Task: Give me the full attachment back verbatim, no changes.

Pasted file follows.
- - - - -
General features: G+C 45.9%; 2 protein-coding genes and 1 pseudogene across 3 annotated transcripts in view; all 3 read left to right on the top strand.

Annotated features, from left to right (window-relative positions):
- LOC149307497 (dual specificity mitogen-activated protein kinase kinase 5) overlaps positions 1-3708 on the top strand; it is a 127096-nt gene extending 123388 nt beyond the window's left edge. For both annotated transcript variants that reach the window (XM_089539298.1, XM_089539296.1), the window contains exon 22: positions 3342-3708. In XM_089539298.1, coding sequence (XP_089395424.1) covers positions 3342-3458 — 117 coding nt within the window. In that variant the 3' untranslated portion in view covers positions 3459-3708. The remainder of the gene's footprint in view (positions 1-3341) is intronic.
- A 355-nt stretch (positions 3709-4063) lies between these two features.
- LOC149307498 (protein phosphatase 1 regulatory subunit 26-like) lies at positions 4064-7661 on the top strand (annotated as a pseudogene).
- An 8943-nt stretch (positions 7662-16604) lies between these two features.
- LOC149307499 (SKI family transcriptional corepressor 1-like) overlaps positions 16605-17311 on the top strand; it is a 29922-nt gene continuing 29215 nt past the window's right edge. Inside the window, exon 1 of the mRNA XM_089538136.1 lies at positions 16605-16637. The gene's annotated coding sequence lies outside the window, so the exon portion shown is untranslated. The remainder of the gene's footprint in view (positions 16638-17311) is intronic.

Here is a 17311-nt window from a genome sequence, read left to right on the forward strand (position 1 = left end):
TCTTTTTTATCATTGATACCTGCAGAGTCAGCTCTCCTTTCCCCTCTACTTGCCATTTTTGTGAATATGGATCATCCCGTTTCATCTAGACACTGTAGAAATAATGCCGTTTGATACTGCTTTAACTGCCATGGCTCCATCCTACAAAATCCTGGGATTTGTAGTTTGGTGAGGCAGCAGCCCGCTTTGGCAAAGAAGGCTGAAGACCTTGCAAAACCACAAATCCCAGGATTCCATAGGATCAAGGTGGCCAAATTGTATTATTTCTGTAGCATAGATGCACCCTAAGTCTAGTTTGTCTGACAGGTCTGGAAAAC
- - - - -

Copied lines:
General features: G+C 45.9%; 2 protein-coding genes and 1 pseudogene across 3 annotated transcripts in view; all 3 read left to right on the top strand.

Annotated features, from left to right (window-relative positions):
- LOC149307497 (dual specificity mitogen-activated protein kinase kinase 5) overlaps positions 1-3708 on the top strand; it is a 127096-nt gene extending 123388 nt beyond the window's left edge. For both annotated transcript variants that reach the window (XM_089539298.1, XM_089539296.1), the window contains exon 22: positions 3342-3708. In XM_089539298.1, coding sequence (XP_089395424.1) covers positions 3342-3458 — 117 coding nt within the window. In that variant the 3' untranslated portion in view covers positions 3459-3708. The remainder of the gene's footprint in view (positions 1-3341) is intronic.
- A 355-nt stretch (positions 3709-4063) lies between these two features.
- LOC149307498 (protein phosphatase 1 regulatory subunit 26-like) lies at positions 4064-7661 on the top strand (annotated as a pseudogene).
- An 8943-nt stretch (positions 7662-16604) lies between these two features.
- LOC149307499 (SKI family transcriptional corepressor 1-like) overlaps positions 16605-17311 on the top strand; it is a 29922-nt gene continuing 29215 nt past the window's right edge. Inside the window, exon 1 of the mRNA XM_089538136.1 lies at positions 16605-16637. The gene's annotated coding sequence lies outside the window, so the exon portion shown is untranslated. The remainder of the gene's footprint in view (positions 16638-17311) is intronic.

Here is a 17311-nt window from a genome sequence, read left to right on the forward strand (position 1 = left end):
TCTTTTTTATCATTGATACCTGCAGAGTCAGCTCTCCTTTCCCCTCTACTTGCCATTTTTGTGAATATGGATCATCCCGTTTCATCTAGACACTGTAGAAATAATGCCGTTTGATACTGCTTTAACTGCCATGGCTCCATCCTACAAAATCCTGGGATTTGTAGTTTGGTGAGGCAGCAGCCCGCTTTGGCAAAGAAGGCTGAAGACCTTGCAAAACCACAAATCCCAGGATTCCATAGGATCAAGGTGGCCAAATTGTATTATTTCTGTAGCATAGATGCACCCTAAGTCTAGTTTGTCTGACAGGTCTGGAAAAC